WASHINGTON, D.C. — Review of the Second Circuit U.S. Court of Appeals’ ruling that New York law bars the offset of a claimant’s disability benefits with the proceeds of the claimant’s settlement of a personal injury suit is warranted because the Employee Retirement Income Security Act preempts the New York law at issue, a disability insurer argues in a Nov. 17 reply brief filed in the U.S. Supreme Court (Aetna Life Insurance Co. v. Salvatore Arnone, No. 17-416, U.S. Sup., 2017 U.S. S. Ct. Briefs LEXIS 4511).
By Robert M. Forni, Jr.
DENVER — A woman’s ERISA suit seeking $377,233.50 for multilevel fusion surgery fails, first because the doctor who performed the procedure failed to exhaust administrative remedies and because the insured has not shown that her insurer erred in denying coverage sought by other doctors, a federal magistrate judge in Colorado held Nov. 30 in recommending dismissal of the suit (Rebecca Concilio v. Cigna Health and Life Insurance Co., No. 16-1863, D. Colo.).
SANTA ANA, Calif. — Participants and beneficiaries of a multiemployer defined contribution retirement plan on Nov. 28 filed suit in federal court under the Employee Retirement Income Security Act, alleging that the plan’s sponsor, the board of trustees and its past and present members breached their fiduciary duties by offering retail class mutual fund shares when identical lower-cost institutional class shares were available (Felipe Ybarra, et al. v. Board of Trustees of Supplemental Income Trust Fund, No. 17-2091, C. D. Calif.).
HONOLULU — A pension fund trustee’s breach of fiduciary duty claims arising out of the defendants’ failure to make payments to a pension trust fund must be dismissed because unpaid contributions are not plan assets that would create a fiduciary obligation, a Hawaii federal judge said Nov. 13 (Hawaii Masons’ Pension Trust Fund, et al. v. Global Stone Hawaii Inc., No. 17-289, D. Hawaii, 2017 U.S. Dist. LEXIS 188771).
WASHINGTON, D.C. — A retiree seeking reinstatement of his terminated health benefits under the Employee Retirement Income Security Act and asking the U.S. Supreme Court to decide a forum-selection dispute is not likely to have his petition for writ of certiorari granted and so no stay should be issued pausing the district court proceedings, the retiree’s former employer, Caterpillar Inc., argues in its opposition to application to stay filed Nov. 29 in the U.S. Supreme Court (George W. Mathias v. United States District Court for the Central District of Illinois, et al., No. 17-740, U.S. Sup.).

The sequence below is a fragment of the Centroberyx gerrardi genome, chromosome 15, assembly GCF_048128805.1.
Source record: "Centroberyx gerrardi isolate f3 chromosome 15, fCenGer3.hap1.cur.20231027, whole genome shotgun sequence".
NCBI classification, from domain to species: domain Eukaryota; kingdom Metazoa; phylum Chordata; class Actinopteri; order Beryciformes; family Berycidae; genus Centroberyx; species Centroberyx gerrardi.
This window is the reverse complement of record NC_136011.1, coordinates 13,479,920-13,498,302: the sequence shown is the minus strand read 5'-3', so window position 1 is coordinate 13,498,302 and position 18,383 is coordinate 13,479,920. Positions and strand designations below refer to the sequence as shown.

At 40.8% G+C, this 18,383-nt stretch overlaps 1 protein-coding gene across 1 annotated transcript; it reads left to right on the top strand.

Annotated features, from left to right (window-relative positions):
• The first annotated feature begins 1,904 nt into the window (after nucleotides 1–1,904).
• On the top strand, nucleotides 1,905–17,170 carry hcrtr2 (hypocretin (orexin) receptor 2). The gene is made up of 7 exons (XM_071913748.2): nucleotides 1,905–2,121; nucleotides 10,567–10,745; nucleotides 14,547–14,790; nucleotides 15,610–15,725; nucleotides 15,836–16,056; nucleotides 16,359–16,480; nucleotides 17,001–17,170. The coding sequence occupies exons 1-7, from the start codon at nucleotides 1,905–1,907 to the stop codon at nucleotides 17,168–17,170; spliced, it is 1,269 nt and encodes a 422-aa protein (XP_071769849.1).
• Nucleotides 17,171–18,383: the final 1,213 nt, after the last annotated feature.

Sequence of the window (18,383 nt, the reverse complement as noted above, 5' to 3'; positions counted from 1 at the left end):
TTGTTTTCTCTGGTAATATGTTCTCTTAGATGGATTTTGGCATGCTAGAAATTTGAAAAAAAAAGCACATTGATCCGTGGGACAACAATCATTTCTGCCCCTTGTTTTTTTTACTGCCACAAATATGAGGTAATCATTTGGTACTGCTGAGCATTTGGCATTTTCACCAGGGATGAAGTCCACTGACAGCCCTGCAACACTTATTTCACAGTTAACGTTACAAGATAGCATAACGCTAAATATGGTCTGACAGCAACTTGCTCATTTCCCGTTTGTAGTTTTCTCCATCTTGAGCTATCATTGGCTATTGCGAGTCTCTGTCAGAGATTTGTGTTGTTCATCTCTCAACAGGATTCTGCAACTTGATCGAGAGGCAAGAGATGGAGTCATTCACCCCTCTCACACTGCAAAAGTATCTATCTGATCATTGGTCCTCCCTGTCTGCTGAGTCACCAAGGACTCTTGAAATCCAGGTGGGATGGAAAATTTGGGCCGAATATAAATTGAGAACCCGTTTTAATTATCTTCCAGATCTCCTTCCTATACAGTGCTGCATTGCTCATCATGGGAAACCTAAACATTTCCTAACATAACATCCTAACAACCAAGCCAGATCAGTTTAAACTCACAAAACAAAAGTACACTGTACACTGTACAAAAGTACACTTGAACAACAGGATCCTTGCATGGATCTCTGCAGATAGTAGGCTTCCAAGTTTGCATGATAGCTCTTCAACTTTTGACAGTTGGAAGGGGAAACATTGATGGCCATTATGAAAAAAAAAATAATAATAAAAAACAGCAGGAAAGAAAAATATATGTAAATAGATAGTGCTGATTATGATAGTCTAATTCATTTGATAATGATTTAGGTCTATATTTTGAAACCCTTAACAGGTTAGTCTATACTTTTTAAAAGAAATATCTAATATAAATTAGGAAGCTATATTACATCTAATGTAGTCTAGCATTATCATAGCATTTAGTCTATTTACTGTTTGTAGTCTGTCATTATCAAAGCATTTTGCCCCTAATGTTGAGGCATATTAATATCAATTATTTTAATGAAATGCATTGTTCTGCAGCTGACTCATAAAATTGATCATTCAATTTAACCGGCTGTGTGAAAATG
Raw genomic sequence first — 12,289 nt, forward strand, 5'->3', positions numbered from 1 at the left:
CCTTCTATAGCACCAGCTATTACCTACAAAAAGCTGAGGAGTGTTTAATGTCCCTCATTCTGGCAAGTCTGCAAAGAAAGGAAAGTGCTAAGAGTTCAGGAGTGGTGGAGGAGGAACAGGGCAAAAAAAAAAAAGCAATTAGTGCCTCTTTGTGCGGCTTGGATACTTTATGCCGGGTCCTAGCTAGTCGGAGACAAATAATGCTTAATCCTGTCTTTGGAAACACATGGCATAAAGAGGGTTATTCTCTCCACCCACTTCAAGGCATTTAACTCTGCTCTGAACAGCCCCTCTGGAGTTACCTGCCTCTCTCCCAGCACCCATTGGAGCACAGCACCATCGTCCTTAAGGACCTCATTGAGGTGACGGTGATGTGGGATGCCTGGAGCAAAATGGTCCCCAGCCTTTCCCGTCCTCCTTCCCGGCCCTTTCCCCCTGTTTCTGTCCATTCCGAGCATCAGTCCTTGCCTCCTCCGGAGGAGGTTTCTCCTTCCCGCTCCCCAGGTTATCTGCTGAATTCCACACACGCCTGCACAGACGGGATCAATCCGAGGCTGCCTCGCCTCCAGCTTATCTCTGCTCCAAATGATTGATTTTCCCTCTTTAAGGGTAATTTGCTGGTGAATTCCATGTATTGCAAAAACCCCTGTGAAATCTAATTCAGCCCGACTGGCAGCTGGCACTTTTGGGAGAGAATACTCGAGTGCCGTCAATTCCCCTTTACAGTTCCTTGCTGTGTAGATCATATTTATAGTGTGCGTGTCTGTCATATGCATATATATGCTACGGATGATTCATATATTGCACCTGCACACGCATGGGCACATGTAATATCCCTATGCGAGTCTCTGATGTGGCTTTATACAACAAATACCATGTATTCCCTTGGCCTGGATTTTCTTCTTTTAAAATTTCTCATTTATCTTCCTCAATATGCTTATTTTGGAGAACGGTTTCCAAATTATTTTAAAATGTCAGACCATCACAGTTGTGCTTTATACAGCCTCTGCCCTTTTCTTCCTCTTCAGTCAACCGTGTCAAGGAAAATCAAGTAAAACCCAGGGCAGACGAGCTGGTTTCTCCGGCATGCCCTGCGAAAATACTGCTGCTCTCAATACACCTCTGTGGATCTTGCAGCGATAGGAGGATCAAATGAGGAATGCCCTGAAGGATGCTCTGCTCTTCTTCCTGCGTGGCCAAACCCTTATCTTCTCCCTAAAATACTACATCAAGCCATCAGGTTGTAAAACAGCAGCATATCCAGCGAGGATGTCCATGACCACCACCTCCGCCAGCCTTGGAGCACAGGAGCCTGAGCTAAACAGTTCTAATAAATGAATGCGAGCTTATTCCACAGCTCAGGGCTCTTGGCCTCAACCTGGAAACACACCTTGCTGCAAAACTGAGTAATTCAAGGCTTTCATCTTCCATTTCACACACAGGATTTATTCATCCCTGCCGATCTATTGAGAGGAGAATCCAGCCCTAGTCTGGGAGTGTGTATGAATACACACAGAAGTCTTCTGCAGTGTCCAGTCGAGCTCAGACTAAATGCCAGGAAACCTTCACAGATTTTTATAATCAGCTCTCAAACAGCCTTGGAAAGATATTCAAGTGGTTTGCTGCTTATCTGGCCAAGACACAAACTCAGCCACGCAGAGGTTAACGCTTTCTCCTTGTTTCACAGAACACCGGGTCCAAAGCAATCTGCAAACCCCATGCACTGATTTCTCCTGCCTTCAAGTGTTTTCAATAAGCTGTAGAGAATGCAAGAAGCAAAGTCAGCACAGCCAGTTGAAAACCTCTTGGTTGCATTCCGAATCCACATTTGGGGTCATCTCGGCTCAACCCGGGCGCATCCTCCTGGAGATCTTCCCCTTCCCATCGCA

LEXINGTON, Ky. — A Kentucky federal judge on Nov. 28 determined that a plaintiff’s claim for negligence per se for the practice of medicine without a license based on a defendant’s certification of information about the plaintiff’s disability without approval from the plaintiff’s doctor is preempted by the Employee Retirement Income Security Act and must be dismissed (Mark Morcus v. Medi-Copy Services Inc., et al., No. 17-229, E.D. Ky., 2017 U.S. Dist. LEXIS 195485).
WASHINGTON, D.C. — The U.S. Department of Labor (DOL) announced on Nov. 27 an 18-month extension of the special transition period for the Fiduciary Rule’s Best Interest Contract Exemption and the Principal Transactions Exemption as well as the applicability of certain amendments to Prohibited Transaction Exemption 84-24.
NEW YORK — A New York federal judge on Nov. 27 granted a motion for class certification filed by plaintiffs alleging that a retirement plan’s administrative and investment committees breached their fiduciary duties by selecting company-affiliated mutual funds as plan investments rather than other better-performing mutual funds after determining that the plaintiffs established the requirements necessary for class certification (Marya J. Leber v. Citigroup, Inc., et al., No. 07-9329, S.D. N.Y., 2017 U.S. Dist. LEXIS 194293).
WASHINGTON, D.C. — In a Nov. 27 response brief, a pension plan participant urges the U.S. Supreme Court to deny a petition for writ of certiorari filed by a group of affiliated brokers who manage funds on behalf of the pension plan on the basis that the Second Circuit U.S. Court of Appeals correctly found that the plan participant has standing to sue on behalf of himself, his pension plan and other similarly situated Employee Retirement Income Security Act plans over alleged improper fiduciary conduct (Convergex Group LLC, et al. v. Landol Fletcher, No. 17-343, U.S. Sup.).
PHILADELPHIA — The Third Circuit U.S. Court of Appeals on Nov. 24 affirmed a lower federal court’s finding that the former employee of the University of Pittsburgh Medical Center cannot recover pension benefits under the Employee Retirement Income Security Act because he sought benefits under a top-hat plan, rejecting the appellant’s argument that plan participant bargaining power is a substantive element of a top-hat plan (Paul F. Sikora v. UPMC, et al., No. 17-1288, 3rd Cir., 2017 U.S. App. LEXIS 23796).